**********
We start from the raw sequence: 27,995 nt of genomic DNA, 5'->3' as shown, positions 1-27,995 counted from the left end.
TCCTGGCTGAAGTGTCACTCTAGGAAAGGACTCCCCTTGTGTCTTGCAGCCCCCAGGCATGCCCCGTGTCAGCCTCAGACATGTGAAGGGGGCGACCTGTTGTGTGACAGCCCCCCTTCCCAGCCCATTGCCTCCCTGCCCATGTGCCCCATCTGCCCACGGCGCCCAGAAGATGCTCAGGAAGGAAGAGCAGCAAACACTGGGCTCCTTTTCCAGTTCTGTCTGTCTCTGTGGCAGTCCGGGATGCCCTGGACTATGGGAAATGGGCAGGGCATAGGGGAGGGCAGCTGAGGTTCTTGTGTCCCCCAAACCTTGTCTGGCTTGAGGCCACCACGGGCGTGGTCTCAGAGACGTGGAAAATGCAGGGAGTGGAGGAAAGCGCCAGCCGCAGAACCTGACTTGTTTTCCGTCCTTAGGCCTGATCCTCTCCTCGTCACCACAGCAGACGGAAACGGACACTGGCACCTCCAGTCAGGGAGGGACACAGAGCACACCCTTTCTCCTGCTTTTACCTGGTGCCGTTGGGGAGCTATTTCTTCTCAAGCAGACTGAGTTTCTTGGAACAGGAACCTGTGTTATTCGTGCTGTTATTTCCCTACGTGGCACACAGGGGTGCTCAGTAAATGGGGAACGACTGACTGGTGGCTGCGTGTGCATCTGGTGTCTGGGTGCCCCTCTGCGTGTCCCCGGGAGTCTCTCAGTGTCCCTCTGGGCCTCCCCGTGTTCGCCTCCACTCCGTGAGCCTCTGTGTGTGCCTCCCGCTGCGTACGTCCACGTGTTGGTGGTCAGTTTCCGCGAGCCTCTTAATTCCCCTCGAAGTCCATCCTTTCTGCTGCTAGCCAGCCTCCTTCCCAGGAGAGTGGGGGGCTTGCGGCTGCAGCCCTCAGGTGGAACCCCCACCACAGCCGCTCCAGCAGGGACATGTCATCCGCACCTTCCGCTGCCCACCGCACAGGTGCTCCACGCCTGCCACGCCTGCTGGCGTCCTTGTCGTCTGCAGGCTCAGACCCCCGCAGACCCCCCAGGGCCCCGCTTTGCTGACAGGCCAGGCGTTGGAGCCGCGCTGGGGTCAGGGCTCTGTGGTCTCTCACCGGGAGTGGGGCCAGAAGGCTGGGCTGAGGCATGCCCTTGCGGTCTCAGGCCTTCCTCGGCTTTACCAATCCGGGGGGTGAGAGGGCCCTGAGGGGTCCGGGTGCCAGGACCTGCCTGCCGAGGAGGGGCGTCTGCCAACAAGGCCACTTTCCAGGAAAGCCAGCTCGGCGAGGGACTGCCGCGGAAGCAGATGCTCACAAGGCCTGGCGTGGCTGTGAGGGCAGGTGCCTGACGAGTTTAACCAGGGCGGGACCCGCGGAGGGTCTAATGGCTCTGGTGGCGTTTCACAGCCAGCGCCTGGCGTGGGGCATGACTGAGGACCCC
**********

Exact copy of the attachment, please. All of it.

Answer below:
We start from the raw sequence: 27,995 nt of genomic DNA, 5'->3' as shown, positions 1-27,995 counted from the left end.
TCCTGGCTGAAGTGTCACTCTAGGAAAGGACTCCCCTTGTGTCTTGCAGCCCCCAGGCATGCCCCGTGTCAGCCTCAGACATGTGAAGGGGGCGACCTGTTGTGTGACAGCCCCCCTTCCCAGCCCATTGCCTCCCTGCCCATGTGCCCCATCTGCCCACGGCGCCCAGAAGATGCTCAGGAAGGAAGAGCAGCAAACACTGGGCTCCTTTTCCAGTTCTGTCTGTCTCTGTGGCAGTCCGGGATGCCCTGGACTATGGGAAATGGGCAGGGCATAGGGGAGGGCAGCTGAGGTTCTTGTGTCCCCCAAACCTTGTCTGGCTTGAGGCCACCACGGGCGTGGTCTCAGAGACGTGGAAAATGCAGGGAGTGGAGGAAAGCGCCAGCCGCAGAACCTGACTTGTTTTCCGTCCTTAGGCCTGATCCTCTCCTCGTCACCACAGCAGACGGAAACGGACACTGGCACCTCCAGTCAGGGAGGGACACAGAGCACACCCTTTCTCCTGCTTTTACCTGGTGCCGTTGGGGAGCTATTTCTTCTCAAGCAGACTGAGTTTCTTGGAACAGGAACCTGTGTTATTCGTGCTGTTATTTCCCTACGTGGCACACAGGGGTGCTCAGTAAATGGGGAACGACTGACTGGTGGCTGCGTGTGCATCTGGTGTCTGGGTGCCCCTCTGCGTGTCCCCGGGAGTCTCTCAGTGTCCCTCTGGGCCTCCCCGTGTTCGCCTCCACTCCGTGAGCCTCTGTGTGTGCCTCCCGCTGCGTACGTCCACGTGTTGGTGGTCAGTTTCCGCGAGCCTCTTAATTCCCCTCGAAGTCCATCCTTTCTGCTGCTAGCCAGCCTCCTTCCCAGGAGAGTGGGGGGCTTGCGGCTGCAGCCCTCAGGTGGAACCCCCACCACAGCCGCTCCAGCAGGGACATGTCATCCGCACCTTCCGCTGCCCACCGCACAGGTGCTCCACGCCTGCCACGCCTGCTGGCGTCCTTGTCGTCTGCAGGCTCAGACCCCCGCAGACCCCCCAGGGCCCCGCTTTGCTGACAGGCCAGGCGTTGGAGCCGCGCTGGGGTCAGGGCTCTGTGGTCTCTCACCGGGAGTGGGGCCAGAAGGCTGGGCTGAGGCATGCCCTTGCGGTCTCAGGCCTTCCTCGGCTTTACCAATCCGGGGGGTGAGAGGGCCCTGAGGGGTCCGGGTGCCAGGACCTGCCTGCCGAGGAGGGGCGTCTGCCAACAAGGCCACTTTCCAGGAAAGCCAGCTCGGCGAGGGACTGCCGCGGAAGCAGATGCTCACAAGGCCTGGCGTGGCTGTGAGGGCAGGTGCCTGACGAGTTTAACCAGGGCGGGACCCGCGGAGGGTCTAATGGCTCTGGTGGCGTTTCACAGCCAGCGCCTGGCGTGGGGCATGACTGAGGACCCC